All while more than 250 newsrooms have shut their doors across Canada over the last ten years.
These losses include small and mid sized papers in places like Guelph, Moose Jaw, Nanaimo and in Quebec’s eastern townships.
The current government provided a $595 million newspaper rescue package in its last budget.
Unifor has lobbied the federal government over the last four years as part of the #savelocalnews campaign, with demands to level the playing field and apply federal regulations to the American tech giants.
For more information go to MediaActionPlan.ca. Will you stand with media workers, and tell Members of Parliament that local Canadian news matters and must be saved?
On Thursday, July 25 at 7 pm the MGEU is hosting a tele-meeting with our MGEU specialists and everyone involved in the health care union representation votes is welcome to listen in or ask a question.
Halifax – July 23, 2019 – Activists from the UFCW Canada Eastern Provinces Council (EPC) joined tens of thousands of participants from across the region for the 32nd Annual Halifax Pride Parade, held on July 20.
(Ottawa – July 23, 2019) Canadians believe post-secondary education (PSE) has a positive impact on themselves and the country as a whole, is more relevant today in our rapidly changing world, and makes us stronger in the face of new challenges, according to a new national survey conducted by Abacus Data for the Canadian Association of University Teachers (CAUT).
With provincial and territorial ministers of education in Victoria July 24-25 for the Council of Ministers of Education, Canada (CMEC) meeting, the survey results are timely and of key relevance to their discussions on crucial PSE issues.
- A large majority (78%) of those surveyed view universities and colleges as having positive impacts on the direction of the country;
- Most Canadians believe PSE is more relevant than ever, with 70% agreeing that “it has never been more important to get a post-secondary education given the changes in the economy and society”;
- When told that Canada has the highest rate of residents with a post-secondary degree among comparable countries, two thirds (65%) of respondents feel it makes Canada a better place to live, a view that’s held across demographic, regional, and socio-economic groups. A majority of all political party supporters feel this way as well;
- 93% of Canadians would get a PSE if there were no tuition, indicating cost is a factor for lifelong learning.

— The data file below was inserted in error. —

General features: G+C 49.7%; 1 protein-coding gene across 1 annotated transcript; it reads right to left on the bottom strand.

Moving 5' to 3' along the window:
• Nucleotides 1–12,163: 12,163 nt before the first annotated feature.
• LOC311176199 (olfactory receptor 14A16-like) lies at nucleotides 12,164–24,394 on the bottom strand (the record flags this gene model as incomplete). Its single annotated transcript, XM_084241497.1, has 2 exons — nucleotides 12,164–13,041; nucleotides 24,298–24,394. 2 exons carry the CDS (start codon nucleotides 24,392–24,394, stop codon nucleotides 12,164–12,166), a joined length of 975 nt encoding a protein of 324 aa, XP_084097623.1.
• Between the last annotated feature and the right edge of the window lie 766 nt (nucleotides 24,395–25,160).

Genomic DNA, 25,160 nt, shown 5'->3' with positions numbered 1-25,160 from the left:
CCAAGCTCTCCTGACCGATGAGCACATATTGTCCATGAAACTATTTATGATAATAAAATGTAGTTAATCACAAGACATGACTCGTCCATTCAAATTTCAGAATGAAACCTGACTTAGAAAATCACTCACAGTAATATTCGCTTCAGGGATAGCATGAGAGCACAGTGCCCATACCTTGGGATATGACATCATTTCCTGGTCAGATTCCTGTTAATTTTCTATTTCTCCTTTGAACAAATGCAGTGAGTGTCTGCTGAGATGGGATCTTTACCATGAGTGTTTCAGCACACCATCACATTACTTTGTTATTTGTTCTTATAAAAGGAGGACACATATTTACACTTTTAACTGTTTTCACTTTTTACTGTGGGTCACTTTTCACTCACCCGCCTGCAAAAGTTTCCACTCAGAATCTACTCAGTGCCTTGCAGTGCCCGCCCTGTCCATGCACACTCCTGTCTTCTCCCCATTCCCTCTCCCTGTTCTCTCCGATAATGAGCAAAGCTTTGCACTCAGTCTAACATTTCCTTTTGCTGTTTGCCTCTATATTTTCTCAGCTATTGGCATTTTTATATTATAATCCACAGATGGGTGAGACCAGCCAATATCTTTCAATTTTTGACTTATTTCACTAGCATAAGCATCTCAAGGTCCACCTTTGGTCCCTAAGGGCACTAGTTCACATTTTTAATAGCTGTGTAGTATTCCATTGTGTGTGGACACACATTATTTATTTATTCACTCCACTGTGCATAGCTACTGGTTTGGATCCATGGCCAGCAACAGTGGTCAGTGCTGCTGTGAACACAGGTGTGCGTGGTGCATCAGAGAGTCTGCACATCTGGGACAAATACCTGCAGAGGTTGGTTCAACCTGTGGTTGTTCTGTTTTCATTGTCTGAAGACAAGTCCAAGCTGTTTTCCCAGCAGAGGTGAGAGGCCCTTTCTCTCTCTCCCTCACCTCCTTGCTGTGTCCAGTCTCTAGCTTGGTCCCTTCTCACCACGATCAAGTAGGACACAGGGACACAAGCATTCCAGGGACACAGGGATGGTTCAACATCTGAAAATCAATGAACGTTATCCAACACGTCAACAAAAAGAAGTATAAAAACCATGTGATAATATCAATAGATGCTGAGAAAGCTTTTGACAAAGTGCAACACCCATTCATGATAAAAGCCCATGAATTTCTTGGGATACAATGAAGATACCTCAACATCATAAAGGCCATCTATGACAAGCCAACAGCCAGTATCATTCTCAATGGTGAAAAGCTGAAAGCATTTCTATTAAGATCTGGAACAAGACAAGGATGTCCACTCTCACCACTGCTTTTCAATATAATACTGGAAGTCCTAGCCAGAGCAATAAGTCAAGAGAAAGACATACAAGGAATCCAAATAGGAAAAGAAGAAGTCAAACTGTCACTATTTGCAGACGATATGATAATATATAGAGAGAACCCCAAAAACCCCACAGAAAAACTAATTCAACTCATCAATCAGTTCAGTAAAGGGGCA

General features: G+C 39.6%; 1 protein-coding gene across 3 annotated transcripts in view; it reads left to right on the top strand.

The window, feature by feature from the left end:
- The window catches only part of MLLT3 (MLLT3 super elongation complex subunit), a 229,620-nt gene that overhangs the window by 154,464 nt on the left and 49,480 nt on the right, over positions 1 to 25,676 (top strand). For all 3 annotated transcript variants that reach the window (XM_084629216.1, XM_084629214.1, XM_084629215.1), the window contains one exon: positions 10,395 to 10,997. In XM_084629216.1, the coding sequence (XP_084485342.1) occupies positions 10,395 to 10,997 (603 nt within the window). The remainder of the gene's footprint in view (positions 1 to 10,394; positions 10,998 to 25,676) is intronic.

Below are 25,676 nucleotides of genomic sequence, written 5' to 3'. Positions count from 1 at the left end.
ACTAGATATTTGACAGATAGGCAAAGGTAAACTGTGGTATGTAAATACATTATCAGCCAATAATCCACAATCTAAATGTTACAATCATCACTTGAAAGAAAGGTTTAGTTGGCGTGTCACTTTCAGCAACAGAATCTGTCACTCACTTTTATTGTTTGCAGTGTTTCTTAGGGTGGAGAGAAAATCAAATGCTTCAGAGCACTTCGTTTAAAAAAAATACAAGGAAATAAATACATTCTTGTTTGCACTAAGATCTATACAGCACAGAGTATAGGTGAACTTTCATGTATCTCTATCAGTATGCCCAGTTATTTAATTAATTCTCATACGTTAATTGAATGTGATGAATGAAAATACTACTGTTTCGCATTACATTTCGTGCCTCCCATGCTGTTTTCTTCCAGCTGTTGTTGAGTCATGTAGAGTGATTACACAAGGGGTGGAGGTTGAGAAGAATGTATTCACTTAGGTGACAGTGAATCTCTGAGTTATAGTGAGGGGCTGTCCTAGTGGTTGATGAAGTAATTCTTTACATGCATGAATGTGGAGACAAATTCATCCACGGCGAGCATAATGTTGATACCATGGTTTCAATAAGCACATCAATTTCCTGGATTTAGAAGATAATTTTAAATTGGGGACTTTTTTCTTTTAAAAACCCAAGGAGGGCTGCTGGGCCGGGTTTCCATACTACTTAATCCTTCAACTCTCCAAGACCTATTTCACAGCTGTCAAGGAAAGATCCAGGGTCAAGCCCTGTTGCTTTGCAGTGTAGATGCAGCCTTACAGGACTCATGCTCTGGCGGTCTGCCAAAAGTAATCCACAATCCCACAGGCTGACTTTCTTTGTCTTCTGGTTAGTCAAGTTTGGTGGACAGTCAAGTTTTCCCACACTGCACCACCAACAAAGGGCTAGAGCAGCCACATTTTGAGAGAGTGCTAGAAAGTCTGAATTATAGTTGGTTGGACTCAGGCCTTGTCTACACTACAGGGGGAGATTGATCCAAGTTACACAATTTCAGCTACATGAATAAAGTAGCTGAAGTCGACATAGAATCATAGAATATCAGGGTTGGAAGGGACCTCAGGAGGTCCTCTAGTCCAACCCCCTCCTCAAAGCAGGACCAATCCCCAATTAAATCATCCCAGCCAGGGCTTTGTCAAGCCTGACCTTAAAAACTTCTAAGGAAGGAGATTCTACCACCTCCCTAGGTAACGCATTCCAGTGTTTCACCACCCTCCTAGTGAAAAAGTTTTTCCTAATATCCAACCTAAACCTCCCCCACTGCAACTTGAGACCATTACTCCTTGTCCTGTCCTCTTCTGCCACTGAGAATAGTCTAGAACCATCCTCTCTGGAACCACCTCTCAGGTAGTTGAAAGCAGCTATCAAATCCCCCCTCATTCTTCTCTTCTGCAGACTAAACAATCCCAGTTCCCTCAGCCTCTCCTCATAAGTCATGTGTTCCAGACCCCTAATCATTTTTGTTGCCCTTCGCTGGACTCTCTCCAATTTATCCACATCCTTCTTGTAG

“The survey also showed that Canadians are concerned about many issues such as climate change, our aging population, and growing economic and social inequality,” says CAUT executive director David Robinson. “In that context, Canadians clearly see the value of PSE in preparing students for the modern economy, training the next generation of problem solvers, conducing research, and introducing students to a wide range of viewpoints and perspectives.”
CAUT is calling on all federal political parties to support PSE the way most Canadians want the government to support it, by:
- Ensuring that every student who wants to go to college or university can go, regardless of their ability to pay (84%);
- Investing more in full-time post-secondary teaching positions (85%);
- Reducing class sizes at colleges and universities (64%);
- Eliminating post-secondary tuition entirely (61%).
“Post-secondary education makes Canada more united, stronger, and positioned to tackle the challenges we will face today and in the future,” Robinson says. “The federal government should support the sector and help make it stronger across the country.”
Media contact: Lisa Keller, Communications Officer, Canadian Association of University Teachers; 613-726-5186 (o); 613-222-3530 (c)
*Methodology – the survey was conducted online with 1500 Canadian residents aged 18 and over, from April 24-30. The margin of error for a comparable probability-based random-sample of the same size is +/- 2.53%, 19 times out of 20. The data were weighted according to census data to ensure that the sample matched Canada’s population according to age, gender, educational attainment and region. Totals may not add up due to rounding.